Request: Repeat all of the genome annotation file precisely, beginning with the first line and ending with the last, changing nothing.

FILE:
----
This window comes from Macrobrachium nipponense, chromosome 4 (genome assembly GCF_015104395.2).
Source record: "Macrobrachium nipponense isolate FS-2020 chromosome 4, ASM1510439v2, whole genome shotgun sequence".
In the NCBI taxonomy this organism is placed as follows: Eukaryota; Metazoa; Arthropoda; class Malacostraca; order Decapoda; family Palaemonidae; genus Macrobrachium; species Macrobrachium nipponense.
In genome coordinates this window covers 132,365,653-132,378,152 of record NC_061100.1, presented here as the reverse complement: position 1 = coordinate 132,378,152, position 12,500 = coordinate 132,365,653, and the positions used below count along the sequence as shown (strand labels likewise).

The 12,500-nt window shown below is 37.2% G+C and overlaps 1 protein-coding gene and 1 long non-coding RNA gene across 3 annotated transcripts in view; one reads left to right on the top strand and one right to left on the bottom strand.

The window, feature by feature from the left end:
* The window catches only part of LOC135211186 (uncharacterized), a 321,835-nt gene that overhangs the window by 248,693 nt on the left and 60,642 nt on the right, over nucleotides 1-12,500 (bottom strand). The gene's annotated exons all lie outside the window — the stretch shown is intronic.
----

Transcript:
This window comes from Macrobrachium nipponense, chromosome 4 (genome assembly GCF_015104395.2).
Source record: "Macrobrachium nipponense isolate FS-2020 chromosome 4, ASM1510439v2, whole genome shotgun sequence".
In the NCBI taxonomy this organism is placed as follows: Eukaryota; Metazoa; Arthropoda; class Malacostraca; order Decapoda; family Palaemonidae; genus Macrobrachium; species Macrobrachium nipponense.
In genome coordinates this window covers 132,365,653-132,378,152 of record NC_061100.1, presented here as the reverse complement: position 1 = coordinate 132,378,152, position 12,500 = coordinate 132,365,653, and the positions used below count along the sequence as shown (strand labels likewise).

The 12,500-nt window shown below is 37.2% G+C and overlaps 1 protein-coding gene and 1 long non-coding RNA gene across 3 annotated transcripts in view; one reads left to right on the top strand and one right to left on the bottom strand.

The window, feature by feature from the left end:
* The window catches only part of LOC135211186 (uncharacterized), a 321,835-nt gene that overhangs the window by 248,693 nt on the left and 60,642 nt on the right, over nucleotides 1-12,500 (bottom strand). The gene's annotated exons all lie outside the window — the stretch shown is intronic.